- February 2012
- Top 10 U.S. Sheep Stories of 2011
- Feds Drop Great Lakes Wolf Delisting
- California Apprenticeship Building Future Producers
- Predation Leading Cause of Grouse Mortality
- U.S. Sheep Export Activities Top $184 Million in 2010
- ND Starter Flock Program Starts Youth in Path to Sheep
- From Movies to Wool: Farm Enjoys Success in Fiber Milling
From Movies to Wool: Farm Enjoys Success in Fiber Milling
By Ross McSwain
(February 1, 2012) Two creative people, exhausted from working in the fast paced, stress-laden film industry, are having success in a completely different field of work where their mutual artistic skills are an important factor in creating textiles.
Jared and Jennifer Fleury spent nearly 20 years in the West Coast film and television industry, where they met. Both were involved in creative endeavors, but Jennifer’s hobbies of knitting, spinning and sewing led them to a career change.
“Her interest in fiber and fiber animals is actually what led us to discover the cottage mill industry,” Jared said. “She was buying roving and tossing out teaser words like ‘pin drafting’.”
They had been giving some thought about escaping big city life and moving to the country. The couple left the West Coast for picturesque Clarkesville, Ga. In 2005, they became the proud owners of a small textile mill and some farm acreage where they keep a small flock of Shetland and Corriedale-cross sheep, some Angora goats and Llamas.
The couple secured space in an old Clarkesville mill that used to produce a synthetic woven sheer curtain material. The mill closed down operations in 1980, and since that time space has been made available to a variety of businesses, including the Fleury Mill, a bowling alley, antique store, a toy shop, art supply store, a sporting goods outlet and several non-retail businesses.
“We have 1,700 square feet and we are bursting at the seams,” Jared said. “There is probably room to expand if we so choose. Fiber, it turns out, is very bulky.”
The Fleury team does all the mill work themselves with the assistance of one part-time employee. As the mill grows, Jared hopes to have two to three full-time employees once new machinery is in place. Financing for the mill is being provided by a loan from the National Livestock Producers Association (NLPA) Sheep & Goat Fund. Most of the equipment is new, coming from Stonehedge Fiber Milling in Michigan, another project helped by the loan program.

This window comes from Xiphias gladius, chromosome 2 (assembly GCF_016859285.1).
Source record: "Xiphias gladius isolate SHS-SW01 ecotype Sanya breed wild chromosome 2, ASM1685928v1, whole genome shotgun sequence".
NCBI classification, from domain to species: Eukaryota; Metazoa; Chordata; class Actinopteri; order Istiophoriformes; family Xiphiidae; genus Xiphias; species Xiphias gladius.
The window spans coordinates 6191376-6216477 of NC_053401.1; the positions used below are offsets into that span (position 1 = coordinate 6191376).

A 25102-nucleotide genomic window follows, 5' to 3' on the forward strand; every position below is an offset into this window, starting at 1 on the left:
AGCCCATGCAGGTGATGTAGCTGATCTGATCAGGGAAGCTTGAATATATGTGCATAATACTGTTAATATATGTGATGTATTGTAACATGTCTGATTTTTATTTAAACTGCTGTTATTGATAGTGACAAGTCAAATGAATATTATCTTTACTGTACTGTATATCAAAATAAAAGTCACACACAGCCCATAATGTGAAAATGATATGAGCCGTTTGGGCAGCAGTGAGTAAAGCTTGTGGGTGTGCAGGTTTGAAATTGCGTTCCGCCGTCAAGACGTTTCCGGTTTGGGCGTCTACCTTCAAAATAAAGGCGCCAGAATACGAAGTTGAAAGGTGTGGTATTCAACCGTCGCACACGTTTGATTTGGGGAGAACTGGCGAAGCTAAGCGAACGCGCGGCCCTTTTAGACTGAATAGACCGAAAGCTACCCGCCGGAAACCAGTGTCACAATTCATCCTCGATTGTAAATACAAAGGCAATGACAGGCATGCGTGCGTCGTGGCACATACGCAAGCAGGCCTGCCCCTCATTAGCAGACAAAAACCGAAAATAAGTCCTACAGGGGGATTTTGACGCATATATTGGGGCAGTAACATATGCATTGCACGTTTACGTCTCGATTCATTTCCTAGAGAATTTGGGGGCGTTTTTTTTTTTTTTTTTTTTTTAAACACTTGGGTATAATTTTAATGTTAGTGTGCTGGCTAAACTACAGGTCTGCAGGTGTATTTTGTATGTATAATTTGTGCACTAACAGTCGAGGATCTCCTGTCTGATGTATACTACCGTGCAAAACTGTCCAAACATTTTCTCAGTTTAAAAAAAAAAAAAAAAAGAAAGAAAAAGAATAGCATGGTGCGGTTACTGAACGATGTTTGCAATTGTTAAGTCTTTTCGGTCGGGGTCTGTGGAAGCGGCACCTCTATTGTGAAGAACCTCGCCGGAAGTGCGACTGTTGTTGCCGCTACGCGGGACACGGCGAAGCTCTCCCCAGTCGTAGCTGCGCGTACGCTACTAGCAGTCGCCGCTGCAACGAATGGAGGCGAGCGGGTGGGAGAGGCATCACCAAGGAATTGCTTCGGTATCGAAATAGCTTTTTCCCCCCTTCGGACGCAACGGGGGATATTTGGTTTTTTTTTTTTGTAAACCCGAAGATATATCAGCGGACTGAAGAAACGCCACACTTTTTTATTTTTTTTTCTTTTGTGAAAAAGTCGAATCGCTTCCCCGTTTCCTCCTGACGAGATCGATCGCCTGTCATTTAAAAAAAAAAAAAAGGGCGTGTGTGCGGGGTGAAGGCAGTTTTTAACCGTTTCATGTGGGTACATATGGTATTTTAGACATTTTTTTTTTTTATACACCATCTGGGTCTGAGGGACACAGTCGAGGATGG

Jared said he learned about the NLPA Sheep & Goat Fund from Chuck McDermott of Stonehedge.
“I would absolutely recommend the Sheep & Goat Fund to others,” Jared said. “They (NLPA) provided us with a great loan and excellent terms.”
“As my interest grew in the fiber milling field, I put together a survey to send to fiber producers and fiber crafters to determine if there was, in fact, enough of a need to support a small-scale mill in the southeastern United States,” Jared said. “At the time there were only two other mills in our area and both focused on Alpaca and Llama fiber. The market appeared to be solid.”
Jared observed that while the milling business has been in decline in recent years, small-scale processing for producers with five to 50 animals has been growing.
“We found more small-scale fiber producers in our area than we ever thought existed,” he said.
According to the Fleurys, their core market is custom processing raw fiber from the small sheep farmer. They clean, pick, card and spin it into a finished product. The Fleury Mill works in small quantities – anywhere from a single fleece that a customer hand selects from a wool show to a full clip from 50 or more animals.
More information about the NLPA Sheep & Goat Fund, including the application, an informative slideshow presentation, descriptions of funded projects, news and industry links, is available at www.sheepandgoatfund.com .
The NLPA Sheep & Goat Fund is available to qualified applicants at a competitive interest rate. (Please call for current rates). Some basic information about the fund includes:
- Loans are available in amounts up to $1 million per applicant.
- Sole proprietors are ineligible, but most other legal entities are eligible (partnerships, corporations, etc.).
- Rates and terms are determined during the approval process.
- The fund is delivered through either direct loans or loan guarantees – grants are not available.